I don't know what it seems like to anyone else, but it seems like the " reporter " , and I use that term loosely, is anti-law enforcement. If he wasn't then why not every once in awhile do a story on how a local law enforcement agency has contributed something positive to society. I say local but you can also include Sandusky county since you seem to be so focused on the law enforcement there. How about sorting threw some police reports showing how police saved a life, or rescued a child from some sort of danger. It would be nice to see you put law enforcement in a positive light, ANY agency will do. People get a negative perspective of all law enforcement when all they read about is your continuing attack on law enforcement. And for those of you that do complain about the SCSO for what you deem as mistakes or corruption and label the entire office that way are sadly mistaken. That would be like someone reading the paper and seeing your employer was arrested or charged with drug charges and a bunch of people calling the entire workforce drug addicts.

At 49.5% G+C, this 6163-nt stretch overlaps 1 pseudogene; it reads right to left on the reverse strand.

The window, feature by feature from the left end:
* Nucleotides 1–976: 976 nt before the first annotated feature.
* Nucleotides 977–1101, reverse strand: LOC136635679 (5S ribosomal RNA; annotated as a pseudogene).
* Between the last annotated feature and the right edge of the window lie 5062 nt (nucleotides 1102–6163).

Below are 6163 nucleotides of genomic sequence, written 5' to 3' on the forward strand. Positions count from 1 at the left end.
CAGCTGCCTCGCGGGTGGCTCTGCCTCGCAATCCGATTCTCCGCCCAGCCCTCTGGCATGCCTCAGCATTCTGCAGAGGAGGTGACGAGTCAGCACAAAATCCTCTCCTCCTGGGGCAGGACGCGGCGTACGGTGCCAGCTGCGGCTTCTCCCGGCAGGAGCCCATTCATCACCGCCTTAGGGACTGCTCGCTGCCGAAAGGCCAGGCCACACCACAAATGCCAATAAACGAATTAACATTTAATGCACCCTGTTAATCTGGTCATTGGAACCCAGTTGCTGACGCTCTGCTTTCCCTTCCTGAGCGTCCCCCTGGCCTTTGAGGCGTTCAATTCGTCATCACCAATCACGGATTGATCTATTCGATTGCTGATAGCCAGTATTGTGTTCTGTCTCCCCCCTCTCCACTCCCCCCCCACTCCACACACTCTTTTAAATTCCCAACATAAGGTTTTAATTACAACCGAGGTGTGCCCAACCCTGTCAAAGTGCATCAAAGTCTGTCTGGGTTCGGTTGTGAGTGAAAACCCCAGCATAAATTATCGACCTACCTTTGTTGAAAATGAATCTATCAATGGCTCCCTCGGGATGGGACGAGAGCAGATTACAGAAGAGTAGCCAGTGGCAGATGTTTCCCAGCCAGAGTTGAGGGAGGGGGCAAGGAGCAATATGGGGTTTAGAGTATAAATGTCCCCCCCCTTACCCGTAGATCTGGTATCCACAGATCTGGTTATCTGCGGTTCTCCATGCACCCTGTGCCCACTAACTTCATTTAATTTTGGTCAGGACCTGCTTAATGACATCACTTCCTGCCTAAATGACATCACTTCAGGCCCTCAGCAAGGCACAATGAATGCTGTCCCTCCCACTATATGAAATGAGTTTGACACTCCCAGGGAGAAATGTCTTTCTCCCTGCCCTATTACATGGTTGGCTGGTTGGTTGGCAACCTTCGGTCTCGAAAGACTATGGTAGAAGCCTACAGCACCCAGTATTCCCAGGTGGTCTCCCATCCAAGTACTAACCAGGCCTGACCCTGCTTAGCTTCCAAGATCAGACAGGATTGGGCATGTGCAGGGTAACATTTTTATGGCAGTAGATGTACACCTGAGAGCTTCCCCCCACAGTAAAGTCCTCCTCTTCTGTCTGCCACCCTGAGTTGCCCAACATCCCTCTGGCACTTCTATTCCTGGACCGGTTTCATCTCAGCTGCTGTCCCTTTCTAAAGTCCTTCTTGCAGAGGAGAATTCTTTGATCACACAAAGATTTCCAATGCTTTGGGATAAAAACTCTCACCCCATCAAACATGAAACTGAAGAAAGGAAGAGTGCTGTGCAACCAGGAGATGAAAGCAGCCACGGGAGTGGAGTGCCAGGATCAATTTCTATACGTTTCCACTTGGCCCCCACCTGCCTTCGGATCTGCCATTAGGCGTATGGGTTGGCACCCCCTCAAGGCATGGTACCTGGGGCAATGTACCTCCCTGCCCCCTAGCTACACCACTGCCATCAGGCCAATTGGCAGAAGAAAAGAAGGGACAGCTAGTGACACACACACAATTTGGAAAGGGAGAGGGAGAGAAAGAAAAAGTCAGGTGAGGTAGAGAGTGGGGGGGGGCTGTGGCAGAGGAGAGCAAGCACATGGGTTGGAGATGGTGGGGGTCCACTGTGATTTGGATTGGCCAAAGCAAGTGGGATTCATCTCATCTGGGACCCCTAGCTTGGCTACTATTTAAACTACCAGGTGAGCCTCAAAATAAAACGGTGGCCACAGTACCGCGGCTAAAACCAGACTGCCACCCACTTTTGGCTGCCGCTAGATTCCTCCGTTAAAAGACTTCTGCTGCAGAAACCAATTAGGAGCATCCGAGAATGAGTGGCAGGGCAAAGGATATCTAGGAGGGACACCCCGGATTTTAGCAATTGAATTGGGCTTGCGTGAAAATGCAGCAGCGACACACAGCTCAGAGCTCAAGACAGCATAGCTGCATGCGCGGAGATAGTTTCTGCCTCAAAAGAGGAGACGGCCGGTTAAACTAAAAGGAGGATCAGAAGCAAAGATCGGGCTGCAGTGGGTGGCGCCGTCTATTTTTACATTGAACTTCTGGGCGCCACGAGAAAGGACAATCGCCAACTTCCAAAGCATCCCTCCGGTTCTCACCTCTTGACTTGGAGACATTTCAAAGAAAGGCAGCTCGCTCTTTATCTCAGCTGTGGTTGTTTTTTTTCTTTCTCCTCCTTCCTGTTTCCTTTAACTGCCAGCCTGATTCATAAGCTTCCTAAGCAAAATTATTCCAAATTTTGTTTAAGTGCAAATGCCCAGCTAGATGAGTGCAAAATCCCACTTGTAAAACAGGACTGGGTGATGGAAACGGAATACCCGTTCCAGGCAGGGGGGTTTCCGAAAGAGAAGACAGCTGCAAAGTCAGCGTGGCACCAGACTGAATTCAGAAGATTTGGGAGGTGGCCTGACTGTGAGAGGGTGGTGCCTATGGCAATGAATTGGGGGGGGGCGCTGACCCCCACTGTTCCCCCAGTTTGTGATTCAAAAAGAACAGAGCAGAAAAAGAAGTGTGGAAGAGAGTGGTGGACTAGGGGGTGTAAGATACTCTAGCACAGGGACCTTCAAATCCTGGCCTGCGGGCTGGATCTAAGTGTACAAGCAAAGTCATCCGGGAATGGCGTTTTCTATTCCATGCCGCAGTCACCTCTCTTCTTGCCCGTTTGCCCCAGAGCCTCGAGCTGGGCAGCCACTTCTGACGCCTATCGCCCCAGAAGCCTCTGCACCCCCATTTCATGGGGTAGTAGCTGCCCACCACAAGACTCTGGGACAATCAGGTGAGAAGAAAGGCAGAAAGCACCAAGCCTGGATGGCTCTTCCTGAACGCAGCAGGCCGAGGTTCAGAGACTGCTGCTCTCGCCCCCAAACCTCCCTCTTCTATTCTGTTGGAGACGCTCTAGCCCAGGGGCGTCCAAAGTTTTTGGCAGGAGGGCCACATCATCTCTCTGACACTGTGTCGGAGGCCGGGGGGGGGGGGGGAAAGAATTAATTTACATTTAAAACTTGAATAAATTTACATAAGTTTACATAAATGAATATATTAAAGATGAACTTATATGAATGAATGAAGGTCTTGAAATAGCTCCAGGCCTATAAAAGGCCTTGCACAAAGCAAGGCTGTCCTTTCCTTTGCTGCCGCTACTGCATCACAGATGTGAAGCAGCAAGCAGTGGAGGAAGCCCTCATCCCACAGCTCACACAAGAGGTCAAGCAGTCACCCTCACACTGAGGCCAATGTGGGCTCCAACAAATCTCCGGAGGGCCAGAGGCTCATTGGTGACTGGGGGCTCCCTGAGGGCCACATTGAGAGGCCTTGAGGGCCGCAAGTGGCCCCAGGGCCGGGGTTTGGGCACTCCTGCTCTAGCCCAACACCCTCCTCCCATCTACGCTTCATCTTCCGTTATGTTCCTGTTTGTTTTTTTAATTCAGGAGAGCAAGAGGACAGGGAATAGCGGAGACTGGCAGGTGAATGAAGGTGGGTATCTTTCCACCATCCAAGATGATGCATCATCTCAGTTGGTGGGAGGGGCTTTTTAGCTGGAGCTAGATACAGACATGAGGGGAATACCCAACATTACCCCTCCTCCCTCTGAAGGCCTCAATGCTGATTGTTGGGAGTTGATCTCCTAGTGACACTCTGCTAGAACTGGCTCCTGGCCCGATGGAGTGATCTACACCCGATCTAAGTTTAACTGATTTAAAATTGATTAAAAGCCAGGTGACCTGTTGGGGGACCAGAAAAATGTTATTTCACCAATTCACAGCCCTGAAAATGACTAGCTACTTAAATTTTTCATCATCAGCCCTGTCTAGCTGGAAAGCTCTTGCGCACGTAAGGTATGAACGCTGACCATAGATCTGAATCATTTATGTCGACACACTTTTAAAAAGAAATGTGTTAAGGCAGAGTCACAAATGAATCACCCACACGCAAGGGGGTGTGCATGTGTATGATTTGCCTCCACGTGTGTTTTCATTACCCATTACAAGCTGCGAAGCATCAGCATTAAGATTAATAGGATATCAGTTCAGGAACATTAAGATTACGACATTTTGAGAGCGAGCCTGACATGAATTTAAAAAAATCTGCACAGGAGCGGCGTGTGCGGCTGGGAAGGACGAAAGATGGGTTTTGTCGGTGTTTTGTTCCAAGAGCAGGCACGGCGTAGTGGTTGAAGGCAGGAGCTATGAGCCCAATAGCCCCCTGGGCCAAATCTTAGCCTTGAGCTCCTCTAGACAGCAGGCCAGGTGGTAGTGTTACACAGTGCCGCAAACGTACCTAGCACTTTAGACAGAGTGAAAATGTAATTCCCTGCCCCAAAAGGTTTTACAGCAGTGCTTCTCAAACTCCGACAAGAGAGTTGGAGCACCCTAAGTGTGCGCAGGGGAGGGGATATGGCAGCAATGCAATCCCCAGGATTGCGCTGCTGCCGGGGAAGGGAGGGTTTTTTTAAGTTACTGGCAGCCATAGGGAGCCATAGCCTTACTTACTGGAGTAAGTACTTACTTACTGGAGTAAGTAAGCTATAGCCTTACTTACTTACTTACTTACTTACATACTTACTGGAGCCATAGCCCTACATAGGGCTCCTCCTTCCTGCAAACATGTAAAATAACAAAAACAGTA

Ithink

That would be great if LE did something positive. People don't want to read about the cop that saved a cat from a tree. And if you read through the Daily Log you could see what LE does do. SR doesn't have to print that stuff, but they do--and it tells about when police go to a house where a kid doesn't want to go to school- they show up and make the kid go. There's positivity right there.

Ithink